We need local scrutiny of public bodies in cases such as the Rotherham child exploitation scandal. Photo: Getty
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How can we reinvigorate local papers to ensure scrutiny of failing public agencies?

In light of the failing public agencies in cases such as Rotherham and Mid-Staffordshire hospital, we need a plan to enhance proper local scrutiny.

It’s perhaps no surprise that the child sexual exploitation scandal in Rotherham was revealed by a national investigative journalist, the Times’ excellent Andrew Norfolk. The chances of all but the most dedicated local reporter finding the time to wade through reams of documents to unearth municipal malfeasance, amid the demands to churn out copy, are remote. That’s assuming they have the interest and expertise to do so in the first place.

Yet for our democracy to function properly, we need to be able to hold decision-makers to account. And to do that, we need proper scrutiny of what they do in our names. It is clear that the conventional arrangement, where strong local newspapers fulfil this function, is on its last legs.

The past decade has seen the precipitous decline of local and regional media titles and the hollowing-out of careers on local newspapers. And hard commercial imperatives for struggling media groups means they are never going to devote the labour-intensive resources necessary to hold local public agencies to account in the future.

So how can we support a local independent media, preserve public interest journalism and repair the market in local political scrutiny? The answer is to make public bodies pay for the privilege of being held to account. A local scrutiny tax, levied on councils, various arms of the NHS, universities, FE colleges, schools, the police, transport bodies, and perhaps even utility companies, would generate a pot of money to finance public interest journalism in each town and city. The amount paid could simply reflect the size of the organisation.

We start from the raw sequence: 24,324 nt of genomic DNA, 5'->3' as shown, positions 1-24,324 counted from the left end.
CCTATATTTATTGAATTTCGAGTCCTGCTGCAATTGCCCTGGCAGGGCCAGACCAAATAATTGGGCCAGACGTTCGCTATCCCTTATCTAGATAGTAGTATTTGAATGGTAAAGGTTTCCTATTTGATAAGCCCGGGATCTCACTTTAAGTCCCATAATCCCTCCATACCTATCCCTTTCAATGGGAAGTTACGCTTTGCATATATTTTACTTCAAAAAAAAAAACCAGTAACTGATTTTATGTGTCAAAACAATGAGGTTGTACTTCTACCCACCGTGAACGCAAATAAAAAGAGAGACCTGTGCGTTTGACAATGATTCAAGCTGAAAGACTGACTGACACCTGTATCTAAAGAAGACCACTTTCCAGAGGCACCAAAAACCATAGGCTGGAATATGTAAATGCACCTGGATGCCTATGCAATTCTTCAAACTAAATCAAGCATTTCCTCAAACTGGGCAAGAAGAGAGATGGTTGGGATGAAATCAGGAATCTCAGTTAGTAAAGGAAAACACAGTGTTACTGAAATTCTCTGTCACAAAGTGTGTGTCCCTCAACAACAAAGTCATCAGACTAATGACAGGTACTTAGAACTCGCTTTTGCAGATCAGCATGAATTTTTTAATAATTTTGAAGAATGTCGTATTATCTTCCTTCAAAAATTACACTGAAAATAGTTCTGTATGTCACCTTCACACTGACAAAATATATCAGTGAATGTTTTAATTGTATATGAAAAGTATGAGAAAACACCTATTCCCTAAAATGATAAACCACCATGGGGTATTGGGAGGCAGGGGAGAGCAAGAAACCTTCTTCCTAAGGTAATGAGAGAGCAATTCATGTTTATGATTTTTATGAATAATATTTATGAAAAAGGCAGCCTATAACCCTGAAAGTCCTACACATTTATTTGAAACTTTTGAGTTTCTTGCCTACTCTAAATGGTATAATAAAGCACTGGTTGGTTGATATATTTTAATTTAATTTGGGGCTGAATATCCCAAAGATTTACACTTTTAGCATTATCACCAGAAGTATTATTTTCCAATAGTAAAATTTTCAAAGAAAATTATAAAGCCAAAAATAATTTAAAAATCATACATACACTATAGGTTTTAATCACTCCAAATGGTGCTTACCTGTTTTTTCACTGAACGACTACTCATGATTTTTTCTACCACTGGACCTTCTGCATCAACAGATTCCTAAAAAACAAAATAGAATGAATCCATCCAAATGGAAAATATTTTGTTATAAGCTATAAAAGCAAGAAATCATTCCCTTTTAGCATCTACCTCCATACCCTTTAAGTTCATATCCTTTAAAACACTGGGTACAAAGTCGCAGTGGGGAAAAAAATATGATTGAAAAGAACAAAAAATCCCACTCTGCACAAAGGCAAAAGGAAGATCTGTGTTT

A new accreditation for public interest journalists would ensure quality control and those working for commercial players, would see their workloads ring-fenced. "PIJs" could bid for money from the local pot, depending on their expertise, the reach of their writing and the amount of time they will guarantee to set aside to report on and investigate public bodies.

This would mean the decisions they take receive proper scrutiny from independent journalists, increasing the likelihood that incompetence, waste and anything darker, will receive proper journalistic inquiry. But the upside for them is that there would be more media coverage of their work, allowing them to showcase their successes, improve engagement and build trust with their local communities.

The BBC shows that we can, and do, subsidise public interest journalism, so this is no great departure in terms of changing the relationship between the scrutineers and the scrutinised. (Indeed, many local newspapers are reliant on the income from the statutory notices that local authorities are obliged to publish). But a local scrutiny tax could also help make dedicated local bloggers commercially viable too.

The point about the scandals in Rotherham, or at Mid-Staffordshire Hospital, is that bodies that serve the public sometimes make a bad job of it. Without a vibrant independent local media bringing these matters to light, how will we know?

Kevin Meagher is associate editor of Labour Uncut

Kevin Meagher is associate editor of Labour Uncut and a former special adviser at the Northern Ireland office. 

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Labour finds it easier to ignore the working class than to persuade them

The metropolitan left needs to start acting as if it is even partly as much concerned about Rochdale as it is about Aleppo.

There’s surely a deliciously bitter irony in the fact that Michael Gove’s favourite work of history is George Dangerfield’s 1935 classic The Strange Death of Liberal England. Beloved of the common reader, mistrusted by those haughty “experts” we’ve had enough of, Dangerfield tells of a British liberal consensus eroded over decades but eventually wiped out by the carnage of the First World War. For the Great War, read the cataclysm of last June’s Brexit vote, relished by Gove and the like, and you have lessons regarding the strange, ongoing death of Neoliberal England.